Nope. On a conference call in 2017, he spoke of Ontario’s minimum wage hikes by suggesting it would cost Loblaws $190 million in expenses and he would meet the minimum wage hikes by reducing manual bookkeepers and installing self-checkouts.
In 2018, Loblaw’s shareholders, led by Mr. Weston, voted down a live-able wage proposal for all employees. Weston told shareholders the program “is a national public policy question.”
I guess that the largest private employer in Canada doesn’t want to be a part of that debate.
During the pandemic Weston recognized the people working at his stores were vital and facing increased risk, so he increased worker pay by $2/hour. When Covid Cases ebbed in July of 2020, Galen decided that the pay bump wasn’t needed anymore, and he took it away… but the pandemic wasn’t over. Canada experienced the most severe waves of the pandemic immediately after Galen took away Loblaws workers’ COVID pay.
He didn’t give it back.
Loblaw defeats the tax man
Galen’s $735 million in dividend income is his share of $4.3 billion in after-tax profits that Loblaws made from 2019 through 2021. Any company that earns that much money is always looking for a way to keep it, and the tax man is always looking for a way to keep them from keeping it.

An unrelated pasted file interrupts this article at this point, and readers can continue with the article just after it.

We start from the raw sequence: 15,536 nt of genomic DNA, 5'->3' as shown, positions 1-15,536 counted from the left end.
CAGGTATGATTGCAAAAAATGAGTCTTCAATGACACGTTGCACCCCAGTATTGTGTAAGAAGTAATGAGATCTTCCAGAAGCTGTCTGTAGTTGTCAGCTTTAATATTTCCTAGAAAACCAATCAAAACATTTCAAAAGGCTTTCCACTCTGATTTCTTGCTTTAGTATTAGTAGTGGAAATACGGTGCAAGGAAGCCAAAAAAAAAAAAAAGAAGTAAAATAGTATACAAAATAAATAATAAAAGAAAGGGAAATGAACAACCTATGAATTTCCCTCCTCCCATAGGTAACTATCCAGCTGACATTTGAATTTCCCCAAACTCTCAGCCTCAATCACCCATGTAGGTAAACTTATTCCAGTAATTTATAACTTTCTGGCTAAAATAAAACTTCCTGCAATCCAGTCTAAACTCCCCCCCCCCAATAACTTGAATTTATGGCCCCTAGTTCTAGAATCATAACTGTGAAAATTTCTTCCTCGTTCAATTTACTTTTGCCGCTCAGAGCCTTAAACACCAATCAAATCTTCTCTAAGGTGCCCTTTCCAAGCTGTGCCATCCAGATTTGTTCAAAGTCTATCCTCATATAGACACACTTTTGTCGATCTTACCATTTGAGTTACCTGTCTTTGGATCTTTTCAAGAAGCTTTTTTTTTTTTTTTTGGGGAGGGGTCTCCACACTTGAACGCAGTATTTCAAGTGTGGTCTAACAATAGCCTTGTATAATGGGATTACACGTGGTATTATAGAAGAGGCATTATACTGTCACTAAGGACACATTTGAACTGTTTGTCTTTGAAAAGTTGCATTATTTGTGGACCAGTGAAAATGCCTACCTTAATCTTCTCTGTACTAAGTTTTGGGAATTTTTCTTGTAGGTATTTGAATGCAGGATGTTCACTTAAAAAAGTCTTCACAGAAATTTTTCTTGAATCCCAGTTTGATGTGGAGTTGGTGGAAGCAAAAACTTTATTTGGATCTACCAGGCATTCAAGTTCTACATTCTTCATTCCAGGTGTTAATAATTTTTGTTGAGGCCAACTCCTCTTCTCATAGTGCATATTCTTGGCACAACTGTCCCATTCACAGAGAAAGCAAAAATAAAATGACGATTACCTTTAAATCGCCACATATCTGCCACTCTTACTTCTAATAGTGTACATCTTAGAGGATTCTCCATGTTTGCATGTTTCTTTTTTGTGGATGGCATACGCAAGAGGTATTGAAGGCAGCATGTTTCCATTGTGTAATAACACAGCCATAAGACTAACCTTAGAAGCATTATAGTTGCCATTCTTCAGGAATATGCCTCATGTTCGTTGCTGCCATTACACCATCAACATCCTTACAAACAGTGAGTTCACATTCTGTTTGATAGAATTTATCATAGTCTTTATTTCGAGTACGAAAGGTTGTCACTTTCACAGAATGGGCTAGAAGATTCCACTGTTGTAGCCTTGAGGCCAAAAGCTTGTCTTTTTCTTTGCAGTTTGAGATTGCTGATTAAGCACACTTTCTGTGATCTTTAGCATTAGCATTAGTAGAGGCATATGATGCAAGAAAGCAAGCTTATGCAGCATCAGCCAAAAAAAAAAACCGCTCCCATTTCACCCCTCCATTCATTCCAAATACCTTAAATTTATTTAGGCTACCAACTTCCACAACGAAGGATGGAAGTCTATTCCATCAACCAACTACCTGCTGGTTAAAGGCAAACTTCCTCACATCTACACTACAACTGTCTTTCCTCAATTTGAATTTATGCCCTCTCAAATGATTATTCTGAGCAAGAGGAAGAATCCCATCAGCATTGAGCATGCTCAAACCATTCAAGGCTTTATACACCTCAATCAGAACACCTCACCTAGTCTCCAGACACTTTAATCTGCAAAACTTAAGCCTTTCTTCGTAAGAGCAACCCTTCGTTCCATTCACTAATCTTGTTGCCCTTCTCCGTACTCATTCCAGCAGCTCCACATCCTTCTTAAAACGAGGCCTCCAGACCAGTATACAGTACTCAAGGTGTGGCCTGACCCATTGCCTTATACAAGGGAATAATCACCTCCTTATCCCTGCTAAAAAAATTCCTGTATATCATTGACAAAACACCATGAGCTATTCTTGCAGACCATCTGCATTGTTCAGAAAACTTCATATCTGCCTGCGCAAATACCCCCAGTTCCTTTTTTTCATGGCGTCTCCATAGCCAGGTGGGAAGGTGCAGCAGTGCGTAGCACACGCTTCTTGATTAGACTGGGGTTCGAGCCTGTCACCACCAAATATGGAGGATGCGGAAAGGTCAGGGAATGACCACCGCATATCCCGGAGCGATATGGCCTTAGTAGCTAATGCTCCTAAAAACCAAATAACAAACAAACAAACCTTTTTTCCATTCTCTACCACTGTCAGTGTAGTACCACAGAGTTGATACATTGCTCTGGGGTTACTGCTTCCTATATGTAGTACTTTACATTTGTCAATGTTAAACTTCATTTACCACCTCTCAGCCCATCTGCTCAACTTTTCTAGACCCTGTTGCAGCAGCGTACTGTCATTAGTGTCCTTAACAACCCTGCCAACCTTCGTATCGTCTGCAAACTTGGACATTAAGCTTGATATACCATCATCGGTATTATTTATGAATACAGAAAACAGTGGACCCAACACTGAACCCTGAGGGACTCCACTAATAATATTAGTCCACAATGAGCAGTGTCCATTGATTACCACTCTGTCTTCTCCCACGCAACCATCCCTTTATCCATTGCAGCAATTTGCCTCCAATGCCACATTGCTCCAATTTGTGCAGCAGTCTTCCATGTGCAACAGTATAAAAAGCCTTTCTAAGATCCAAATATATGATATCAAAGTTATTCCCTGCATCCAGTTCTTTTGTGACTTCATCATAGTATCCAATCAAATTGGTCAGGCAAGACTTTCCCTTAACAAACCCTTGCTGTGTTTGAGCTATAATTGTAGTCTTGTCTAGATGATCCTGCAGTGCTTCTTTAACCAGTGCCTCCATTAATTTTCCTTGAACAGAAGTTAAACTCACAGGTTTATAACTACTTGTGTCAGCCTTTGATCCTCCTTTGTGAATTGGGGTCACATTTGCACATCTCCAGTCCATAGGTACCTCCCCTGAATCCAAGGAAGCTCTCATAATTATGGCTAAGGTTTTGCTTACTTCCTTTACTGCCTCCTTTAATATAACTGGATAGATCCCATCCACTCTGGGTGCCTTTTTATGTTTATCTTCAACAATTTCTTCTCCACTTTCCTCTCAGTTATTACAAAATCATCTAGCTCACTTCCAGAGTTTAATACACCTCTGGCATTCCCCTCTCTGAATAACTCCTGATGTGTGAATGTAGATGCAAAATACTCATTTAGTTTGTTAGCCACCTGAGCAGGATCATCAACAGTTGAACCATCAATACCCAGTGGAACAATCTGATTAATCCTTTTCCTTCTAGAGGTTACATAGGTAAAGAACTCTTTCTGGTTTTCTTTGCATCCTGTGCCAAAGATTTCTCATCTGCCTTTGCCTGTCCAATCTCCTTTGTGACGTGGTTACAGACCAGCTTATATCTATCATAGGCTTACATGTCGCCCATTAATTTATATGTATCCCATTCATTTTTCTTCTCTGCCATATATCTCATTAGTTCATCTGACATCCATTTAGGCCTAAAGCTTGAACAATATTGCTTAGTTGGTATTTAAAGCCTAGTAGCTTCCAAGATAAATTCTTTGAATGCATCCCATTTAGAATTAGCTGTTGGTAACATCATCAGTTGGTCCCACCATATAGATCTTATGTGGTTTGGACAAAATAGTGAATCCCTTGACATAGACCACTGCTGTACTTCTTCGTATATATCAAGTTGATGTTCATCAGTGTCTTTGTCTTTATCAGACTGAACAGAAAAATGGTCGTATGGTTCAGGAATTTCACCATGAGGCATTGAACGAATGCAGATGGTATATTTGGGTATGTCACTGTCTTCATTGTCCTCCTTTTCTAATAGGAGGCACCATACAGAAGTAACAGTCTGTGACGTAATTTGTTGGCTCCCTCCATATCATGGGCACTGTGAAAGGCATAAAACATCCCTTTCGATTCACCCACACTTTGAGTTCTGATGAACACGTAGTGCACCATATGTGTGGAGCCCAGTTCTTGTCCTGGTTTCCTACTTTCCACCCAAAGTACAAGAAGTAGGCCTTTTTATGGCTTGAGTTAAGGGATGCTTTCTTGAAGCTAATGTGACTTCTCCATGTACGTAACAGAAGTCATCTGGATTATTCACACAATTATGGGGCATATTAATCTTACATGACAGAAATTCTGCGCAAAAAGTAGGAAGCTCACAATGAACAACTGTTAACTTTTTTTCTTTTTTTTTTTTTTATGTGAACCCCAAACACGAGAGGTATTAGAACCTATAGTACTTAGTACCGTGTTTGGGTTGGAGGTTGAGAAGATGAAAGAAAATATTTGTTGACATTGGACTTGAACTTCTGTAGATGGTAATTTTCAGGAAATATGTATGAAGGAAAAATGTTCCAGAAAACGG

Loblaw’s innovation was to set up a bank in Barbados and use it to manage the investment capital from their non-Canadian subsidiaries.
Wholly owned Loblaw subsidiary “Glenhuron Bank” did a brisk business in money management, generating so much revenue from 2000 through 2013 that, if it had been earned in Canada, Loblaw would have owed hundreds of millions of dollars in taxes to the Canada Revenue Agency.
The CRA took Loblaw to court and said: “Wait a minute, you aren’t running a bank… you’re running a tax dodge! That money is being managed in Barbados specifically to avoid Canadian taxation!”
And Loblaws was like: “Well… ya. OBVIOUSLY!”
The army of lawyers and accountants who set up Glenhuron Bank got to work fighting the CRA in court. The Loblaws Lawyers dragged it out a bunch and ended up losing at first, but then appealed, and won.